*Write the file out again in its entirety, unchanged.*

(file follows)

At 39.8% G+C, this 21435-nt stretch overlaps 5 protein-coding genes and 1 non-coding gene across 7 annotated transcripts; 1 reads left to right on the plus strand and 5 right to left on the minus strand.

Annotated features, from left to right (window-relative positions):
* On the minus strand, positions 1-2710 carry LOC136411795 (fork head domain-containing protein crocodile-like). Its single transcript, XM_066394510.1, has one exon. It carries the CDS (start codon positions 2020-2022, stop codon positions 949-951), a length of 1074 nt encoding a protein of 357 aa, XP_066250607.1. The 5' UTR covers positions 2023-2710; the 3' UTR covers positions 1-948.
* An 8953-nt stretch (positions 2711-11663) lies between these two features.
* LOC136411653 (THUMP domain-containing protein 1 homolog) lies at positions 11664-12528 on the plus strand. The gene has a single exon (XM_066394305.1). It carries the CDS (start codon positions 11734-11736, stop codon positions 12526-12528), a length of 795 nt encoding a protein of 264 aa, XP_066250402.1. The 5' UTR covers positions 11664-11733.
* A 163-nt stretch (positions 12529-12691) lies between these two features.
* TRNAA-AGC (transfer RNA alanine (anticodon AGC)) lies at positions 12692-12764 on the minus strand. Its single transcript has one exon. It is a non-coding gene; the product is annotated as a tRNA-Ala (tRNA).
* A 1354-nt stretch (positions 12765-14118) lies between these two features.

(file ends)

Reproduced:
At 39.8% G+C, this 21435-nt stretch overlaps 5 protein-coding genes and 1 non-coding gene across 7 annotated transcripts; 1 reads left to right on the plus strand and 5 right to left on the minus strand.

Annotated features, from left to right (window-relative positions):
* On the minus strand, positions 1-2710 carry LOC136411795 (fork head domain-containing protein crocodile-like). Its single transcript, XM_066394510.1, has one exon. It carries the CDS (start codon positions 2020-2022, stop codon positions 949-951), a length of 1074 nt encoding a protein of 357 aa, XP_066250607.1. The 5' UTR covers positions 2023-2710; the 3' UTR covers positions 1-948.
* An 8953-nt stretch (positions 2711-11663) lies between these two features.
* LOC136411653 (THUMP domain-containing protein 1 homolog) lies at positions 11664-12528 on the plus strand. The gene has a single exon (XM_066394305.1). It carries the CDS (start codon positions 11734-11736, stop codon positions 12526-12528), a length of 795 nt encoding a protein of 264 aa, XP_066250402.1. The 5' UTR covers positions 11664-11733.
* A 163-nt stretch (positions 12529-12691) lies between these two features.
* TRNAA-AGC (transfer RNA alanine (anticodon AGC)) lies at positions 12692-12764 on the minus strand. Its single transcript has one exon. It is a non-coding gene; the product is annotated as a tRNA-Ala (tRNA).
* A 1354-nt stretch (positions 12765-14118) lies between these two features.